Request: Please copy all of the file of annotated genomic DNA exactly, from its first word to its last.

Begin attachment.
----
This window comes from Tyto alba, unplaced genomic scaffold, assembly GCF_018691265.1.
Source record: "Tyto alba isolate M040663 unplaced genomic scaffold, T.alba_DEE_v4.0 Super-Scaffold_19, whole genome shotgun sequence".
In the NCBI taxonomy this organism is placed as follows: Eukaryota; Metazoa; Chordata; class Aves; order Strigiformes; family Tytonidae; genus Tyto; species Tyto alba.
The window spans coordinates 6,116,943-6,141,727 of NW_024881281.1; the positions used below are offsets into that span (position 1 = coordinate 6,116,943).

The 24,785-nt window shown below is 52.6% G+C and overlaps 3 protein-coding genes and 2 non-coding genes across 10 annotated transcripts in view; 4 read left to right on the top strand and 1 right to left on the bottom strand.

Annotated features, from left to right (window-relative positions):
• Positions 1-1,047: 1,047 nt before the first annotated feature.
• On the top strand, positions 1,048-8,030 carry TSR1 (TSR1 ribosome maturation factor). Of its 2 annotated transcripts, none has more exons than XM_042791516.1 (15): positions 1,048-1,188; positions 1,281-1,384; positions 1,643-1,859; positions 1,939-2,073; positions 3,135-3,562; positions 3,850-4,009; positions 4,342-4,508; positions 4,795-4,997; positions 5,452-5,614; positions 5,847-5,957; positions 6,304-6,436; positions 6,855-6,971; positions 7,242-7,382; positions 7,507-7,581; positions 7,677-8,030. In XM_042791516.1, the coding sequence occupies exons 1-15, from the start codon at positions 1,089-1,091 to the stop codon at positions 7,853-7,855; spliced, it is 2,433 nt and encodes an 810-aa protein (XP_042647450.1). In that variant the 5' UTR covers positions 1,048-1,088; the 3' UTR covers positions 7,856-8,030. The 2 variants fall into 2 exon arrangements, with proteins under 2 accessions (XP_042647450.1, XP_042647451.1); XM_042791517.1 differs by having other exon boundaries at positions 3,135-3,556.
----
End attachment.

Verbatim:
This window comes from Tyto alba, unplaced genomic scaffold, assembly GCF_018691265.1.
Source record: "Tyto alba isolate M040663 unplaced genomic scaffold, T.alba_DEE_v4.0 Super-Scaffold_19, whole genome shotgun sequence".
In the NCBI taxonomy this organism is placed as follows: Eukaryota; Metazoa; Chordata; class Aves; order Strigiformes; family Tytonidae; genus Tyto; species Tyto alba.
The window spans coordinates 6,116,943-6,141,727 of NW_024881281.1; the positions used below are offsets into that span (position 1 = coordinate 6,116,943).

The 24,785-nt window shown below is 52.6% G+C and overlaps 3 protein-coding genes and 2 non-coding genes across 10 annotated transcripts in view; 4 read left to right on the top strand and 1 right to left on the bottom strand.

Annotated features, from left to right (window-relative positions):
• Positions 1-1,047: 1,047 nt before the first annotated feature.
• On the top strand, positions 1,048-8,030 carry TSR1 (TSR1 ribosome maturation factor). Of its 2 annotated transcripts, none has more exons than XM_042791516.1 (15): positions 1,048-1,188; positions 1,281-1,384; positions 1,643-1,859; positions 1,939-2,073; positions 3,135-3,562; positions 3,850-4,009; positions 4,342-4,508; positions 4,795-4,997; positions 5,452-5,614; positions 5,847-5,957; positions 6,304-6,436; positions 6,855-6,971; positions 7,242-7,382; positions 7,507-7,581; positions 7,677-8,030. In XM_042791516.1, the coding sequence occupies exons 1-15, from the start codon at positions 1,089-1,091 to the stop codon at positions 7,853-7,855; spliced, it is 2,433 nt and encodes an 810-aa protein (XP_042647450.1). In that variant the 5' UTR covers positions 1,048-1,088; the 3' UTR covers positions 7,856-8,030. The 2 variants fall into 2 exon arrangements, with proteins under 2 accessions (XP_042647450.1, XP_042647451.1); XM_042791517.1 differs by having other exon boundaries at positions 3,135-3,556.